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Search engines: Left side quality versus right side profits

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  • White, Alexander

Abstract

Search engines face an interesting tradeoff in choosing the way to display their results. While providing high quality unpaid, or “left side” results attracts users, doing so can also cannibalize the revenue that comes from paid ads on the “right side”. This paper examines this tradeoff, focusing, in particular, on the role of users' post-search interaction with the websites whose links are displayed. In the model, high quality left side results boost demand from users, causing them to tolerate a search engine on which advertisers do not offer the lowest possible prices for the goods that they sell. However, because websites appearing on the left side still have an incentive to compete in the same market as advertisers, an increase in quality on the left side may reduce advertisers' equilibrium prices. I analyze the circumstances under which this will occur and discuss the model's potential implications for antitrust policy.

Suggested Citation

  • White, Alexander, 2013. "Search engines: Left side quality versus right side profits," International Journal of Industrial Organization, Elsevier, vol. 31(6), pages 690-701.
  • Handle: RePEc:eee:indorg:v:31:y:2013:i:6:p:690-701
    DOI: 10.1016/j.ijindorg.2013.04.003
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    References listed on IDEAS

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    Citations

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    Cited by:

    1. Larbi Alaoui & Fabrizio Germano, 2012. "Time scarcity and the market for news," Economics Working Papers 1348, Department of Economics and Business, Universitat Pompeu Fabra, revised Sep 2014.
    2. Renato Gomes, 2014. "Optimal auction design in two-sided markets," RAND Journal of Economics, RAND Corporation, vol. 45(2), pages 248-272, June.
    3. Peitz, Martin & Reisinger, Markus, 2014. "The Economics of Internet Media," Working Papers 14-23, University of Mannheim, Department of Economics.
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    5. Hagiu, Andrei & Jullien, Bruno, 2014. "Search diversion and platform competition," International Journal of Industrial Organization, Elsevier, vol. 33(C), pages 48-60.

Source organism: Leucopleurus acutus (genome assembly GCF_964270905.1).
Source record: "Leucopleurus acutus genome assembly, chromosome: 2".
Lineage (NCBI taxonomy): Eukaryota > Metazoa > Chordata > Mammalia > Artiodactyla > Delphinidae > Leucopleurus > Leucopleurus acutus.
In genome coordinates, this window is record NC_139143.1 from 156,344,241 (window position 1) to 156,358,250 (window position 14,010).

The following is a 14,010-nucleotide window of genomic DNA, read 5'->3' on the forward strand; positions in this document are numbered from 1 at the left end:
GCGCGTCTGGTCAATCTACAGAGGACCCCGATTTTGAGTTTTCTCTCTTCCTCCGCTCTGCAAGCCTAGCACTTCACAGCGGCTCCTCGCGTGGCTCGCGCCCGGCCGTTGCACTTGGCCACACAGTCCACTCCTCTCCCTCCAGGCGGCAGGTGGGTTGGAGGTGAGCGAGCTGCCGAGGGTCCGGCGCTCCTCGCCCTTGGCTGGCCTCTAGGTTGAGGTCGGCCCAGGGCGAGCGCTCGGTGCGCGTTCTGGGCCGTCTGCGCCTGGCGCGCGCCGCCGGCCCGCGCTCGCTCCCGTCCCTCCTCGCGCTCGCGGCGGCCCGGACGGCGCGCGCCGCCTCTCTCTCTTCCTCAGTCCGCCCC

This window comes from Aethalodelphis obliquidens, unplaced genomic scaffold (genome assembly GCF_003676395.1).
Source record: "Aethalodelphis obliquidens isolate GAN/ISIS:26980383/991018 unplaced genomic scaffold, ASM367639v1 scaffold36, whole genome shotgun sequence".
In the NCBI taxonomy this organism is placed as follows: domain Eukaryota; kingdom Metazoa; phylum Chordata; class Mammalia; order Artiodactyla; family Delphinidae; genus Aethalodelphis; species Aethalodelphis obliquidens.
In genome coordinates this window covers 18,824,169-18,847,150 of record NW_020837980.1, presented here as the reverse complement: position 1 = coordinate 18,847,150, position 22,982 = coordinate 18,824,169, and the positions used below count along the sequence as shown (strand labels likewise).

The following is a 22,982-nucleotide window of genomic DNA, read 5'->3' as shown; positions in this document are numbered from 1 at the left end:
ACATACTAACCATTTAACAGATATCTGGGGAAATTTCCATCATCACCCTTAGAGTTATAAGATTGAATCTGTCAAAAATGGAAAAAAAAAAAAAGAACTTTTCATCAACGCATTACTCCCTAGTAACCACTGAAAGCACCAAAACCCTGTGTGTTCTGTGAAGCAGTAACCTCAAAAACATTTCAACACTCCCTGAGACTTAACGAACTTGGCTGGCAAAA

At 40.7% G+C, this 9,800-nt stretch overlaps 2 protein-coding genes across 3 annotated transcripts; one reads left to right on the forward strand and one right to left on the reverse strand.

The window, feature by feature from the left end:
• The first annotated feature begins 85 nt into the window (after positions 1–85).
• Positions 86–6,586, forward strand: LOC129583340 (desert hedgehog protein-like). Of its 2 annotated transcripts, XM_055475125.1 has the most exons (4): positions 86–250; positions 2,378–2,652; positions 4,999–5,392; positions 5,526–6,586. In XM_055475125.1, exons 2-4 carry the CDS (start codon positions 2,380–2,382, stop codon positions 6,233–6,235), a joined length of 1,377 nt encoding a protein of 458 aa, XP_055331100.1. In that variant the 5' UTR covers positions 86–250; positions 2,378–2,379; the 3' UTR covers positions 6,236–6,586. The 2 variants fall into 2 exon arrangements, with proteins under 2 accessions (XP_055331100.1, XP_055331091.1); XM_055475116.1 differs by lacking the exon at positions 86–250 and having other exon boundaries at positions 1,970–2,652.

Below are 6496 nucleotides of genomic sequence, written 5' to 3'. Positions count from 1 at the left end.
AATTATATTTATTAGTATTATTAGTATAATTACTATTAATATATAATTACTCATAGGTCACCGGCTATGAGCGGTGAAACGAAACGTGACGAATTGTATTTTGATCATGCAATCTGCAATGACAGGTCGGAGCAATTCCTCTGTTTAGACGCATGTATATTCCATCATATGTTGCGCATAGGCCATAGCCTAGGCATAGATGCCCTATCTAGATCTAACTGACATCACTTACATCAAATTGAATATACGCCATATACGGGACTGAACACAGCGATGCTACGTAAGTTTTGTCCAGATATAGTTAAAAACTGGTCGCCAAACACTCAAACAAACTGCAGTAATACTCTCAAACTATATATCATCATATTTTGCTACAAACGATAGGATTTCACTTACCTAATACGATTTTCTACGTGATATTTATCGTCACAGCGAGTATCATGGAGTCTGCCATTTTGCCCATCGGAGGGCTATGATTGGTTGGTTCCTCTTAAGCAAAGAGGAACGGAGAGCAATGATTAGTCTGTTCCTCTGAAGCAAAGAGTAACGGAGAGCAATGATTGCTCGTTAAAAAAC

6. Simon P. Anderson & Joshua S. Gans, 2011. "Platform Siphoning: Ad-Avoidance and Media Content," American Economic Journal: Microeconomics, American Economic Association, vol. 3(4), pages 1-34, November.
    7. Alexandre Cornière & Greg Taylor, 2014. "Integration and search engine bias," RAND Journal of Economics, RAND Corporation, vol. 45(3), pages 576-597, September.
    8. Burguet, Roberto & Caminal, Ramon & Ellman, Matthew, 2015. "In Google we trust?," International Journal of Industrial Organization, Elsevier, vol. 39(C), pages 44-55.
    9. Alexandre de Cornière, 2013. "Search Advertising," Economics Series Working Papers 649, University of Oxford, Department of Economics.
    10. Susan Athey & Glenn Ellison, 2011. "Position Auctions with Consumer Search," The Quarterly Journal of Economics, Oxford University Press, vol. 126(3), pages 1213-1270.
    11. Alexander White & E. Glen Weyl, 2010. "Imperfect Platform Competition: A General Framework," Working Papers 10-17, NET Institute, revised Nov 2010.
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    More about this item

    Keywords

    Search engines; Economics of the Internet; Two-sided markets; Monopolist quality choice; Media bias;

    JEL classification:

    • D21 - Microeconomics - - Production and Organizations - - - Firm Behavior: Theory
    • D42 - Microeconomics - - Market Structure, Pricing, and Design - - - Monopoly
    • D83 - Microeconomics - - Information, Knowledge, and Uncertainty - - - Search; Learning; Information and Knowledge; Communication; Belief; Unawareness
    • L12 - Industrial Organization - - Market Structure, Firm Strategy, and Market Performance - - - Monopoly; Monopolization Strategies
    • L13 - Industrial Organization - - Market Structure, Firm Strategy, and Market Performance - - - Oligopoly and Other Imperfect Markets
    • L40 - Industrial Organization - - Antitrust Issues and Policies - - - General

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